Other online campaigns or magazines also exist.

  •, the first information portal for LGBT people in Azerbaijan
  • Love Is Love, an online photo campaign designed to provide support to the LGBT community in Azerbaijan.[52]
  • Reng, in remembrance of Isa's birthday, including illustrated versions of several of Isa's writings
  • Minority Magazine, which covers education, entertainment and current issues about LGBT people[42]

Human rights reports[edit]

2017 United States Department of State report[edit]

In 2017, the United States Department of State reported the following, concerning the status of LGBT rights in Azerbaijan:

  • "The most significant human rights issues included unlawful or arbitrary killing; torture; harsh and sometimes life-threatening prison conditions; arbitrary arrest; lack of judicial independence; political prisoners; criminalization of libel; physical attacks on journalists, arbitrary interference with privacy; interference in the freedoms of expression, assembly, and association through intimidation, incarceration on questionable charges, and harsh physical abuse of selected activists, journalists, and secular and religious opposition figures, and blocking of websites; restrictions on freedom of movement for a growing number of journalists and activists; severe restrictions on political participation; and systemic government corruption; and police detention and torture, of lesbian, gay, bisexual, transgender, and intersex (LGBTI) individuals; and worst forms of child labor, which the government made minimal efforts to eliminate."[53]
  • Torture and Other Cruel, Inhuman, or Degrading Treatment or Punishment
    "For example, lesbian, gay, bisexual, transgender, and intersex (LGBTI) individuals detained in September stated police threatened them with rape, and in some cases raped them with truncheons. Most did not publicize such threats."[53]
  • Acts of Violence, Discrimination, and Other Abuses Based on Sexual Orientation and Gender Identity
    "Antidiscrimination laws exist but do not specifically cover lesbian, gay, bisexual, transgender, and intersex (LGBTI) individuals.
    In October media and human rights lawyers reported that since mid-September police had arrested and tortured 83 men presumed to be gay or bisexual as well as transgender women. Once in custody, police beat the detainees and subjected them to electric shocks to obtain bribes and information about other gay men (see section 1.c.). By 3 October, many of the detainees had been released, many after being sentenced to 20-45 days in jail, fined up to 200 manat ($117), or both. On 2 October, the Ministry of Internal Affairs and the Office of the Prosecutor General issued a joint statement that denied the arrests were based on gender identity or sexual orientation.
    A local NGO reported there were numerous incidents of police brutality against individuals based on sexual orientation and noted that authorities did not investigate or punish those responsible. There were also reports of family-based violence against LGBTI individuals, hate speech against LGBTI persons, and hostile Facebook postings on personal online accounts. Activists reported that LGBTI individuals were regularly fired by employers if their sexual orientation/gender identity became known. One individual reported the military did not allow LGBTI individuals to serve and granted them deferment from conscription on the grounds of mental illness.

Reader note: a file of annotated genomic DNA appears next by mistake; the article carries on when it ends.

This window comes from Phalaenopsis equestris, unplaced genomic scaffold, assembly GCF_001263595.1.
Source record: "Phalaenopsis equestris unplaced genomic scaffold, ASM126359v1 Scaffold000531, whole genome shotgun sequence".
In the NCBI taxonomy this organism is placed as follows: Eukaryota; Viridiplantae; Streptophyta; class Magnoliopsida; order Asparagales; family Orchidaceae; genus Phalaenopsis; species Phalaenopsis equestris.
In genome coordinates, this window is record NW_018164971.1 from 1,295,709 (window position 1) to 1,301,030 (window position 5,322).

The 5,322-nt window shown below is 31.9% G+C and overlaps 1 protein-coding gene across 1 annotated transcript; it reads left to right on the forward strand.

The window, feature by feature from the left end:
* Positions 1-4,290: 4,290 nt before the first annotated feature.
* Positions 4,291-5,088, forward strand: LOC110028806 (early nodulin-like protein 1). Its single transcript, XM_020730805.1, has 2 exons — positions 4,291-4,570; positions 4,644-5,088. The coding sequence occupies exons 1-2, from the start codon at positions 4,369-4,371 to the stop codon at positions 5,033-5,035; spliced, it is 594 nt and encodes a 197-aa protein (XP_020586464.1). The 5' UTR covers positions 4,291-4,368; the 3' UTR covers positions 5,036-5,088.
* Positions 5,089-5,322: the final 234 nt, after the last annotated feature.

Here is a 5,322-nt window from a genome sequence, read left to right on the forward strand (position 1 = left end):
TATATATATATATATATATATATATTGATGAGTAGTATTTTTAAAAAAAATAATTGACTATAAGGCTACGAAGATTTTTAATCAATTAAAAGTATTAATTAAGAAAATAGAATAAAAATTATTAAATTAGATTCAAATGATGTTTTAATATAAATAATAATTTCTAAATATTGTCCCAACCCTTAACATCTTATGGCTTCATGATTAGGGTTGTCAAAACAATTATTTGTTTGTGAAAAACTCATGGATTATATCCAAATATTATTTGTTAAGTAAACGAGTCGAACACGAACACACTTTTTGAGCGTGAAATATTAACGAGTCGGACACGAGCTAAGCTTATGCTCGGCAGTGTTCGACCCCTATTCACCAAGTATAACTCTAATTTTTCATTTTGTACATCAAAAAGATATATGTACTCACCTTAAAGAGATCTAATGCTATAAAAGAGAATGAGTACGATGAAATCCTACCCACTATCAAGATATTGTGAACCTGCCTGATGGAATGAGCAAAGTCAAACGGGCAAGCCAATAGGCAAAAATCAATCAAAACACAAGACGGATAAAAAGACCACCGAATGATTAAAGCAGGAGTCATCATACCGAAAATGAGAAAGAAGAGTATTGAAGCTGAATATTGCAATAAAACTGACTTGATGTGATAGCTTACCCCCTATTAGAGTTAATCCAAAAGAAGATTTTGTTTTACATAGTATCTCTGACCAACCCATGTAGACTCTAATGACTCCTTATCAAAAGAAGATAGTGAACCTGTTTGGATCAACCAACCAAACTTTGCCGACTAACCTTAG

LGBTI individuals generally refused to file formal complaints of discrimination or mistreatment with law enforcement bodies due to fear of social stigma or retaliation. Activists reported police indifference to investigating crimes committed against members of the LGBTI community."[53]
  • Discrimination with Respect to Employment and Occupation
    "Discrimination in employment and occupation also occurred with respect to sexual orientation. LGBTI individuals reported employers found other reasons to dismiss them because they could not legally dismiss someone because of their sexual orientation."[53]

Summary table[edit]

Same-sex sexual activity legal Yes (Since 2000)
Equal age of consent (16) Yes (Since 2000)
Anti-discrimination laws in employment only Yes
Anti-discrimination laws in the provision of goods and services No
Anti-discrimination laws in all other areas (incl. indirect discrimination, hate speech) No
Hate crime law No
Same-sex marriages No
Recognition of same-sex couples No
Stepchild adoption by same-sex couples No
Joint adoption by same-sex couples No
Lesbians, gays and bisexuals allowed to serve openly in the military No
Right to change legal gender No (Transgender people can change their name but not their legal gender)
Access to IVF for lesbians No
Commercial surrogacy for gay male couples No
MSMs allowed to donate blood Yes

See also[edit]